Oct 10, 2018 at 12:00am ET By Alyssa Walker

The UK isn't the only country facing a nursing crisis. The aging population in the US has exacerbated the need for more nurses. 

With over three million nurses in the US, it is still not enough. The demographic trend of millions of baby boomers aging has created a surging demand and the Bureau of Labor Statistics predicts there will be at least one million vacancies for registered nurses by 2024.

The current workforce is also in trouble. About a third of the nation's nurses will hit retirement age in the next 13 years or so. That's a lot of nurses -- and a big experience gap. What's worse is that there aren't enough nurses to fill the gap -- in terms of both experience and pure numbers.

There is a bigger problem, too. CNN predicts that by 2025 the US will need to hire a total of 2.3 million healthcare workers, including nurses, physicians, and lab technicians.

In a May 2018 CNN article, Jason Narlock, a senior consultant with healthcare staffing agency Mercer, said, "Few other industries are racing the clock to find a future-ready workforce like today's healthcare administrators."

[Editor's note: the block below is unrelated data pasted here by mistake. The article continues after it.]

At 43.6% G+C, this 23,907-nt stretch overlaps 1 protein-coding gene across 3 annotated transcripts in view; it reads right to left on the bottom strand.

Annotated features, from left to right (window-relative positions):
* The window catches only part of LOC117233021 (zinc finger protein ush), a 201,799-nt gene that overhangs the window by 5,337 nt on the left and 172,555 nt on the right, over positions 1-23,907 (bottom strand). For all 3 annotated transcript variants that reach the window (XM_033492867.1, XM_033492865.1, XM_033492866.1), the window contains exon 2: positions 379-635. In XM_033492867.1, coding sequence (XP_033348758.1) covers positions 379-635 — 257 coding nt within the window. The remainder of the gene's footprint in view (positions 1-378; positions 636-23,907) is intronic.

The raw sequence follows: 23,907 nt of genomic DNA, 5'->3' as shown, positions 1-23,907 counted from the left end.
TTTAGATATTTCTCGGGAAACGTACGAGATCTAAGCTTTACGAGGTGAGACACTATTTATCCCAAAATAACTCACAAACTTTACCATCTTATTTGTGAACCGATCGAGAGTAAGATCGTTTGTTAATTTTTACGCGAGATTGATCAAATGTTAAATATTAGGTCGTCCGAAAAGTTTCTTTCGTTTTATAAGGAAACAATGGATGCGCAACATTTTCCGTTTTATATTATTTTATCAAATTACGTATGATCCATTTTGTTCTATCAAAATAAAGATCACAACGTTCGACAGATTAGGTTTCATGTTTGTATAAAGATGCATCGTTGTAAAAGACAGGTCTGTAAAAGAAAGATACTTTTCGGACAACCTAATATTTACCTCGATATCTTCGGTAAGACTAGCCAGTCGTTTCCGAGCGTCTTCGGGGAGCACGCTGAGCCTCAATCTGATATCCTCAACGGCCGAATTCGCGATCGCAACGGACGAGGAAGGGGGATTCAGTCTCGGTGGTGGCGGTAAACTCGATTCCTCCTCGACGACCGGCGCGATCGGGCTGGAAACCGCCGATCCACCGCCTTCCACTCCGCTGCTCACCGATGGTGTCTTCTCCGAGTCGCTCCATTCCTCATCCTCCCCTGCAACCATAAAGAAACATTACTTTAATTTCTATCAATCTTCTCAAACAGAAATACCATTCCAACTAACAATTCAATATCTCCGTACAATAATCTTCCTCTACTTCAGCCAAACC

Narlock added, "When there are fewer nurses available to handle a bigger volume of patients, it adversely affects patient outcomes because of nursing burnout. Patients are more likely to be readmitted after 30 days of first being seen. They can also be at a higher risk of a hospital-acquired infection."

So. What's the US to do? Train more nurses. Fast.

Learn more about studying nursing in the US. 

Alyssa Walker is a freelance writer, educator, and nonprofit consultant. She lives in the White Mountains of New Hampshire with her family.

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